In 1956 Gilles was invited to the Junior Canadian Camp in Verdun, Quebec. His father refused to sign the permission form and insisted on education first, hockey, second.
From 1956-1960 Gilles played with the Alexandria Jr. B. team and was top scorer twice in four years. While attending Ottawa U. he was selected to play on the University hockey team. At the same time he was playing in the Dalhousie Border League. 1962 –1964 saw him playing for the Senior Lancaster Dodgers, the following years he played in the league Petite Nation in St. Bernadin and St.Isidore.
Following graduation from Ottawa U. Gilles returned to Glen Robertson to begin his teaching career at Ecole Notre Dame de L’Assomption, to Moose Creek for a one year period, returning to the Glen from 1966-1985. The years 1985-87 were spent in North Lancaster, then it was on to Ecole St.Bernard’s in Maxville where he finished his teaching career in 1996, thirty-one years as a classroom teacher and five years as a principal.
Gilles’ involvement in hockey also involved a coaching role along with his active team play. He coached beginning in 1961-62 season with the A.D.M.H.A. house league and continued to coach various teams until 1987. Observations from his coaching experiences showed Gilles there was a definite need for a basic hockey skills instructional program.
In August, 1963 the “Association Canadienne de Hockey Amateur” invited Gilles and Claude Demers from Hawkesbury and 48 other participants from the province of Quebec to participate in a 220 hour program with Dr. Gaston Marcotte at the University of Montreal. Among the topics covered, in addition to hockey skills, were how to train, what diet to follow and how to conduct a hockey school and other related subjects.
The following season Gilles wanted to apply what he had experienced with Dr. Gaston Marcotte and this was the beginning of his hockey school program. Each session began with a warm-up, followed by the teaching of a skill then a 40 min game to apply the knowledge again. The referee was the instructor, Gilles. By the third year Gilles had several competent instructors to carry on getting a program underway in St.Isidore on Sundays. He also considered this a family outing as his wife got to visit with her St.Isidore kin and their two boys skated with their father. Then it was dinner out before returning home!
In addition to the instruction of the children, Gilles followed up with a meeting with the coaches and referees to discuss any problems, and to offer special techniques. Gilles also emphasized that no child was ever turned away from his hockey school due to the lack of finances. Many “special” arrangements were made if a case came about.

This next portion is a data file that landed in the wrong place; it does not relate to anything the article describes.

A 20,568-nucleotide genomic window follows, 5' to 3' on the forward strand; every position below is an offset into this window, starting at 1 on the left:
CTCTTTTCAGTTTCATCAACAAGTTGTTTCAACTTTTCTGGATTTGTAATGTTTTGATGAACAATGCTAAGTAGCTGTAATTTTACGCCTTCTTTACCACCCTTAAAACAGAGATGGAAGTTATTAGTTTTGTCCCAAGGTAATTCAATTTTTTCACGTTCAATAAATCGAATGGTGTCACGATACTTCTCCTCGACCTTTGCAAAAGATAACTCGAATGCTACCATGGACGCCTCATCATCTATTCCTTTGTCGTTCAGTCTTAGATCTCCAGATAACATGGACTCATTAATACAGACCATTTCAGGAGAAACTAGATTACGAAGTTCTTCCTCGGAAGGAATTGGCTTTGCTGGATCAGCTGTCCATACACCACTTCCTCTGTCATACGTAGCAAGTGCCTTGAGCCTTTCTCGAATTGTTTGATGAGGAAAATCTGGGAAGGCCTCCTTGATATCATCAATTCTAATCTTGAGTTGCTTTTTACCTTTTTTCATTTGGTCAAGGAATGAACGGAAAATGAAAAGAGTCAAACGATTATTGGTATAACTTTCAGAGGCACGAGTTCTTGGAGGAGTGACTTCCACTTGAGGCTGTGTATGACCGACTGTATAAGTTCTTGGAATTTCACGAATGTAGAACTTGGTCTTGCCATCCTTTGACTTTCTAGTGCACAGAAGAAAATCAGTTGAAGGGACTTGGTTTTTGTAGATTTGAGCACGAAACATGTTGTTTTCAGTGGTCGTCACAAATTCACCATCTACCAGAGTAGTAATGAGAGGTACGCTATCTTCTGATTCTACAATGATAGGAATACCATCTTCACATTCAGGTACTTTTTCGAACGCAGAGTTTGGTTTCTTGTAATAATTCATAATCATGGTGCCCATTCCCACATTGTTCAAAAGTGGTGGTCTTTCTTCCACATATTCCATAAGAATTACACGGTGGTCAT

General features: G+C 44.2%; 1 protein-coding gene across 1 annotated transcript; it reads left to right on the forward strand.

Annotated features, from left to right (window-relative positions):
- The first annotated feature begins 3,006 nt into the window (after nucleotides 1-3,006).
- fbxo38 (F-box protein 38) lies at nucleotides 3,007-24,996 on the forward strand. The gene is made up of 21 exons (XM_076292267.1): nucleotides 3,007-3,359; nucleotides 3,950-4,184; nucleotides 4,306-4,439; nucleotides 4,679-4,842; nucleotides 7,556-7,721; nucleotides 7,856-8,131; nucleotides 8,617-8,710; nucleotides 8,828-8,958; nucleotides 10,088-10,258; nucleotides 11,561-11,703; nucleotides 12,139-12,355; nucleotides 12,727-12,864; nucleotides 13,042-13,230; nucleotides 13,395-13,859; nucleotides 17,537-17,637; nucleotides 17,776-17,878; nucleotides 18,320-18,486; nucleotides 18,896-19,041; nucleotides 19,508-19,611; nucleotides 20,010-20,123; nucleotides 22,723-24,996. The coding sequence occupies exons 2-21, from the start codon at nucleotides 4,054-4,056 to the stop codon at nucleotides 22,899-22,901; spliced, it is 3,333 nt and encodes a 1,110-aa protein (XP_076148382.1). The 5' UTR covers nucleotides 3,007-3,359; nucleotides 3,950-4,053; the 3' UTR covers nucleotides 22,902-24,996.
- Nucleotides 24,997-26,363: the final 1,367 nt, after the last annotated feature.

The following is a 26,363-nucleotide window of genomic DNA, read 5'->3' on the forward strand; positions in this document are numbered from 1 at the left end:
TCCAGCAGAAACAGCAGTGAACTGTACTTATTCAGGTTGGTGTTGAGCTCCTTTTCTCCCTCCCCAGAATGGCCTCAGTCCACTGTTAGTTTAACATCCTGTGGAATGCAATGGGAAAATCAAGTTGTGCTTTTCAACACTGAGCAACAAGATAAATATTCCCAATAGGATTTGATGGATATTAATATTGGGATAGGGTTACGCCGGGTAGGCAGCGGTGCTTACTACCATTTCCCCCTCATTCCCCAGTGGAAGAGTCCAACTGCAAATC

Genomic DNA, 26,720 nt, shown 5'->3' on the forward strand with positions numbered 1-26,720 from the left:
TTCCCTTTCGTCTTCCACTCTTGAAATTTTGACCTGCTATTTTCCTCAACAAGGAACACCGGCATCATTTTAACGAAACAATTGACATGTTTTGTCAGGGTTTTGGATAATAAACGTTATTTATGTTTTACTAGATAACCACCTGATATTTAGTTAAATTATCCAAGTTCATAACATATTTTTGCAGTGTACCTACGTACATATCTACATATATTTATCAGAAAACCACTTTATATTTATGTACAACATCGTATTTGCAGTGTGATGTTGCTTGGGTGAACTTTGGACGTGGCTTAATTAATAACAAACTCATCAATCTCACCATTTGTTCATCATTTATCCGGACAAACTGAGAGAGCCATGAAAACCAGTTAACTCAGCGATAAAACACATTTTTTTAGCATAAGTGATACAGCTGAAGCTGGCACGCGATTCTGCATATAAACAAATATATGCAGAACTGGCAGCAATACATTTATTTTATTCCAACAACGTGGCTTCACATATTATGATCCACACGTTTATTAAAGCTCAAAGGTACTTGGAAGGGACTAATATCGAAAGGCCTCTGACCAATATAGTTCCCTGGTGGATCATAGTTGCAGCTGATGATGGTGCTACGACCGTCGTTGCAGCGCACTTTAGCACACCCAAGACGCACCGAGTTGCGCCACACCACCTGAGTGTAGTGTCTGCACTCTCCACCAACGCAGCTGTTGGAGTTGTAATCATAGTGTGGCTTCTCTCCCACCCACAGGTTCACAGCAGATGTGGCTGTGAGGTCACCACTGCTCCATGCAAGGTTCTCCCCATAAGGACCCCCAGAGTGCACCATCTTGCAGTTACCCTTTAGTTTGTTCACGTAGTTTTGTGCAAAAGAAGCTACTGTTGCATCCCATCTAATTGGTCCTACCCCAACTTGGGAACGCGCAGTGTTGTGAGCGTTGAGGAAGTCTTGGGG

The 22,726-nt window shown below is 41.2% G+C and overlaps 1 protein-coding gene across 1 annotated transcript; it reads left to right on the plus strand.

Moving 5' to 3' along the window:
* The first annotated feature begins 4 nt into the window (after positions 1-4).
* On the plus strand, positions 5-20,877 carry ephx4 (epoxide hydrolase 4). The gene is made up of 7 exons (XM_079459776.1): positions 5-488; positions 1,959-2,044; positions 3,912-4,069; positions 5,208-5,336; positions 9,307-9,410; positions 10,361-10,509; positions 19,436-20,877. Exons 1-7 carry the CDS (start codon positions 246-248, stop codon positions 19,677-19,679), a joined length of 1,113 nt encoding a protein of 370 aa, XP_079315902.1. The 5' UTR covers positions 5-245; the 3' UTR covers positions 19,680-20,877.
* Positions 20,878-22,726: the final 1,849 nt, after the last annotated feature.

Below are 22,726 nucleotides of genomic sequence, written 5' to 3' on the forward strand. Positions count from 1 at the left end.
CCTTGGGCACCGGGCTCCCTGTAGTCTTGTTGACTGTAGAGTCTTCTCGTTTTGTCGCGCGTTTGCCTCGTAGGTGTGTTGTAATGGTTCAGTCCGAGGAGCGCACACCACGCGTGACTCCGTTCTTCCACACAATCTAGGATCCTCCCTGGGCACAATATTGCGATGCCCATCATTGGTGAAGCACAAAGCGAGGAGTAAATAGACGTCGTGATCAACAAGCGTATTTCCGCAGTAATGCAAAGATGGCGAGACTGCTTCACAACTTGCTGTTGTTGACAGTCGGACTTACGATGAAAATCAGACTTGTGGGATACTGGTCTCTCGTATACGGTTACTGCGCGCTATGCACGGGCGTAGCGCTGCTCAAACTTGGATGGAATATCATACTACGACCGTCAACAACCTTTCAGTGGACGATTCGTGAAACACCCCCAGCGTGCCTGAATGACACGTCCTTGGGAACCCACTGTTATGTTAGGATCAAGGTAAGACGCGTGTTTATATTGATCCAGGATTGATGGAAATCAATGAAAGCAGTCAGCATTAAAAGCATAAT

Gilles continued his own learning by attending courses to obtain his National Coaching Certificate. Levels I and II were under Jacque Martin, Level III with Bob Byrnes, level III theory with Carl Turgeon at the Universite d’Ottawa, level 4 at Carleton University with Bob Byrnes, Doug Carpenter, Roger Neilson, Brian Kilrea, Jacque Martin, Brian Murray, Tom Watt, Don McAdam as instructors.
While teaching Gilles also coached his students in softball, volleyball, soccer and hockey games between schools in addition to organizing many tournaments. As these tournaments parents were always involved and the emphasis was on playing as a team and not as an individual performer. The children were taught how to win or lose gracefully!
The Glengarry Hockey School (Ecole de Hockey Glengarry) was started in 1980 with Gilles, Gaetan Giroux, and Barry Mac Donald, Yves and Pascal Joanette gradually became involved with their father, both working to obtain coaching and instructional certificates. But it was Gilles who was always the backbone of this school. At this point in time he is searching for someone to take over completely and hoping his two sons will continue in the future to run the hockey school. He pledged his assistance and support if either or both choose to do so.
Both sons have followed in their father’s footsteps by becoming teachers and also instructors in the hockey school.
In July of 1998, Gilles was invited to coach a bantam hockey team (15-16yrs) from France in Vancouver for two weeks. The France Wild Cats won the tournament; again in 1999 he coached the same team in Toronto with the France Wild Cats winning for a second year. The next month he was asked to go to France and for nine months to coach a senior team. After much thought he declined the offer – preferring to stay home and keep busy in Glengarry.
He still does some substitute teaching in Glengarry schools in addition to spending time with his family and three young grandchildren.
For Gilles sports have been a passion, where he used his unending patience and ability to teach, to program, to schedule and to lead and his perseverance to spend many years to help so many young folk in the community. He’s grateful acknowledged the support and respect he has received from the members of the community. One individual he mentioned as giving great support and encouragement was a teaching partner, named Theo Oetelar. He was always there to lend that extra helping hand.